Indeed the Jewish people by generally rejecting the gospel of Christ, preached to them with divine authority, had generally excluded themselves from the privileges of God's people. having refused to accept the blessings offered to them. What then should be done? Was the Messiah of God to have no people when the Jews rejected him? It was not fit. Since therefore they now shew great reluctance to that kind proposal, the gospel shall be preached to the Gentiles, who will hear and receive it: and when they have received it, they will be of use to the Jewish people for they will provoke them to jealousy, and all good men among them will be disposed to receive the Messiah, and from time to time will be brought into his kingdom: till at length, possibly, there shall be a general conversion of them, and that very much owing to the profession of true religion made by Gentiles. So the fall of the Jews has been the Gentiles' salvation: the Jews rejecting the Messiah hastened the preaching of the gospel to the Gentiles: and the Gentiles receiving and maintaining the gospel will provoke the Jews to emulation, and excite them to receive it, that they also may partake in the divine favour and the marks of it.
So the apostle argues in this and following verses: "But through their fall salvation is come unto the Gentiles, to provoke them unto jealousy. Now if the fall of them be the riches of the world, and the diminishing of them the riches of the Gentiles, how much more their fulness?" that is, their general conversion, or a more numerous conversion of them, than has yet been. "For I speak unto you, Gentiles, inasmuch as I am the apostle of the Gentiles; magnify mine office: if by any means I may provoke to emulation them which are my flesh, and might save some of them: for if the casting away of them be the reconciling of the world, what shall the receiving of them be, but life from the dead?" Rom. xi. 11-15. Again: "For I would not, brethren, that ye should be ignorant of this mystery, (lest ye should be wise in your own conceit) that blindness in part has happened to Israel, until the fulness of the Gentiles be come in and so all Israel shall be saved," ver. 25, 26. "For as ye in times past have not believed God, yet now have obtained mercy through their unbelief: even so have these also now not believed, that through your mercy they also may obtain mercy: for God has concluded all in unbelief, that he might have mercy upon all," Rom. xi. 30-32.
There are therefore two things spoken of in these and divers other verses of this chapter: an advantage accruing to the Gentiles through the unbelief and rejection of the Jews: an advantage accruing to the Jews through the belief and reception of the Gentiles.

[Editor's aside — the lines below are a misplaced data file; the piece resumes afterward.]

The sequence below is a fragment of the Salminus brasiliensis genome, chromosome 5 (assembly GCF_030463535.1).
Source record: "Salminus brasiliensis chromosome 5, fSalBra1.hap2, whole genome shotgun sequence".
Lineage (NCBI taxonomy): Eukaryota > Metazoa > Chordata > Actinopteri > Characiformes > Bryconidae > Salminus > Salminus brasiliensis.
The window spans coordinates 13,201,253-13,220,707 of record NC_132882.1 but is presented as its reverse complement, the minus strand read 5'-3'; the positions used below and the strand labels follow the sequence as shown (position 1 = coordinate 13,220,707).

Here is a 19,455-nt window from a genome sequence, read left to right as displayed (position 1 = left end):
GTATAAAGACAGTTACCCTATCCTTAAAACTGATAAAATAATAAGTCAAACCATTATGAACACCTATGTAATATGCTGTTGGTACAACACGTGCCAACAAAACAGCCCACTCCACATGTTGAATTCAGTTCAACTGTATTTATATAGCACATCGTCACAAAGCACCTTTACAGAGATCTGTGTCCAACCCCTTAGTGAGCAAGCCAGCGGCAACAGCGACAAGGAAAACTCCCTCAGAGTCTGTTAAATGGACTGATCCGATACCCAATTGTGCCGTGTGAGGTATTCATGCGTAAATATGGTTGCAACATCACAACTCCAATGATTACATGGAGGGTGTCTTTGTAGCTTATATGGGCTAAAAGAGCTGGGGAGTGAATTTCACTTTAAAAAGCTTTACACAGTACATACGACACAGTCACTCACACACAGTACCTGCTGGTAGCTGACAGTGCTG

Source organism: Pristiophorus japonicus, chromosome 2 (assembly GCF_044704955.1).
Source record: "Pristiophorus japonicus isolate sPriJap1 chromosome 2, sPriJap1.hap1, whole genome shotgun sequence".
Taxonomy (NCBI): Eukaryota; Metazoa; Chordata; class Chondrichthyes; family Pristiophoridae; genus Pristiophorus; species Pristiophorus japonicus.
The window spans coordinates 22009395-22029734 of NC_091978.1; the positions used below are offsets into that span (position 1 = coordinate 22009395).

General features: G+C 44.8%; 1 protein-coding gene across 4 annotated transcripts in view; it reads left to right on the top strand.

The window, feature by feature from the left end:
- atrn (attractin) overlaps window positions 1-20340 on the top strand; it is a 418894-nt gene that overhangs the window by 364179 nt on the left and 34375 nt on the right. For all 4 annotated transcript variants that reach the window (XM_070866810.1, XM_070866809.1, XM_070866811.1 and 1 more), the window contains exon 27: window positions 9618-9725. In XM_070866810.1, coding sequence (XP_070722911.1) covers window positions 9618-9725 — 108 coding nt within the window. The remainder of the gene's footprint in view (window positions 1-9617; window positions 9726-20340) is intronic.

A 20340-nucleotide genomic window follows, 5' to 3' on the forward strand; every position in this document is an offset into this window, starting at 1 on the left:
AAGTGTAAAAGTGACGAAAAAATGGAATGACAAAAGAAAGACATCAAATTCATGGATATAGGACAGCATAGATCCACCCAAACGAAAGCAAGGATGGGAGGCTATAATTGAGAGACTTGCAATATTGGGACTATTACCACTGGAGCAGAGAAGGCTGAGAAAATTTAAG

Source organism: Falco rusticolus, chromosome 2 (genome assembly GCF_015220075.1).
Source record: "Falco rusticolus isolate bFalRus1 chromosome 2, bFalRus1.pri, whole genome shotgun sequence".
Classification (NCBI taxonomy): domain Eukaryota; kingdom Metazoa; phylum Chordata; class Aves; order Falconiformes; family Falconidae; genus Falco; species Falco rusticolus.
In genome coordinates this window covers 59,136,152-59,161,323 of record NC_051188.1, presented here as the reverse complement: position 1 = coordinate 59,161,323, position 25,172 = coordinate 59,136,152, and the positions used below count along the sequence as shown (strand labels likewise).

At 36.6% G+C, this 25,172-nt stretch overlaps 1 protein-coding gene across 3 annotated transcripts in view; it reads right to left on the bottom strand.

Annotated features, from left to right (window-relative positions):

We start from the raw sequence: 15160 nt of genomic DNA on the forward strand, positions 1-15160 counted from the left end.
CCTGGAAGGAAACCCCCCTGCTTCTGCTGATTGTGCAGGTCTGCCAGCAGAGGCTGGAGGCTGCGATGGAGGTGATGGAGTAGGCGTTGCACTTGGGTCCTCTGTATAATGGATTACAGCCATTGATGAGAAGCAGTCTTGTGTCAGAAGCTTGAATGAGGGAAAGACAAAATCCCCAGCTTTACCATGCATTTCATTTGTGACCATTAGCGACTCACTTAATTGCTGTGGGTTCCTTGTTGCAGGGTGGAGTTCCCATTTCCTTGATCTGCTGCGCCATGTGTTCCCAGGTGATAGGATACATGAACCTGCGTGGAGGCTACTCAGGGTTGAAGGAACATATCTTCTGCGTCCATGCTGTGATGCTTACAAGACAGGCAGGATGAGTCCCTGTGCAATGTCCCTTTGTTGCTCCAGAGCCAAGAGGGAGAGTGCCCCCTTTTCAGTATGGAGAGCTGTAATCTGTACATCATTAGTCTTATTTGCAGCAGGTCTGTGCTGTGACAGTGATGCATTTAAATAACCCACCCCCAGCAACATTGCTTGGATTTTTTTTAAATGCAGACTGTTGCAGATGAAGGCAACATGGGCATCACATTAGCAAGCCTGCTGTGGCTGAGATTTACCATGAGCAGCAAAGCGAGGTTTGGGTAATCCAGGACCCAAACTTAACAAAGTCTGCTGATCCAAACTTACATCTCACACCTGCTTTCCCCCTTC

It is the first point chiefly upon which I shall insist, and in the following method.
I. I shall observe the present state of things with regard to Christians, the followers of Jesus, and the Jews who reject him.
II. I shall shew what advantages Christians have in the argument for the truth of their religion from the present state of things in the world.
III. I intend to mention some remarks and observations upon this subject.
I. In the first place I would observe the present state of things in the world, both with regard to Christians; the followers of Jesus; and the Jews who reject him.
And the case is very obvious, such as every one is able to perceive, upon a little thought and consideration.
There are now great numbers of men in the world, in various kingdoms, states and governments, in countries near and afar off, professing faith in Jesus as the Christ, who are not the natural descendants of Abraham and the ancient patriarchs.
These people called Christians, of Gentile stock and original, declare themselves worshippers of the one living and true God, the creator of the heavens and the earth, the God of Abraham, Isaac and Jacob, the God who delivered the law by Moses, and often spake unto the children of Israel by the prophets.
And as they are worshippers of the one true God, they are likewise free from all that kind of idolatry which once prevailed universally in the world, and into which the Jewish people themselves formerly were often seduced and perverted. They worship not, as gods, the sun, or the moon, or the stars: nor Baal, nor Saturn, nor any other of the gods of the people of the East, or of the Egyptians, or of the Greeks and Romans, or of any of the countries of the Barbarians in the northern parts of the world.
Nor are they only worshippers of the one living and true God, the God of the people of Israel, but they also receive the scriptures of the Old Testament, delivered in a succession of ages, at divers times, to the descendants of Abraham and Israel. They believe them to be the writings of men, animated and inspired by the Spirit of God, and have them in equal veneration with the Jewish people themselves.
Moreover they highly respect and honour not only the patriarchs and Moses and the prophets, but likewise all the worthies of the ancient dispensation, who walked with God, and in the main were upright in his sight, and steadfast in his covenant.
These Christian people differ indeed from the Jews in receiving a person as a great and eminent prophet, whom the Jews reject: but yet their regard for that prophet, whom they call the Christ, or the Messialı, is very much owing to their respect for those ancient scriptures in which they think he is foretold and promised.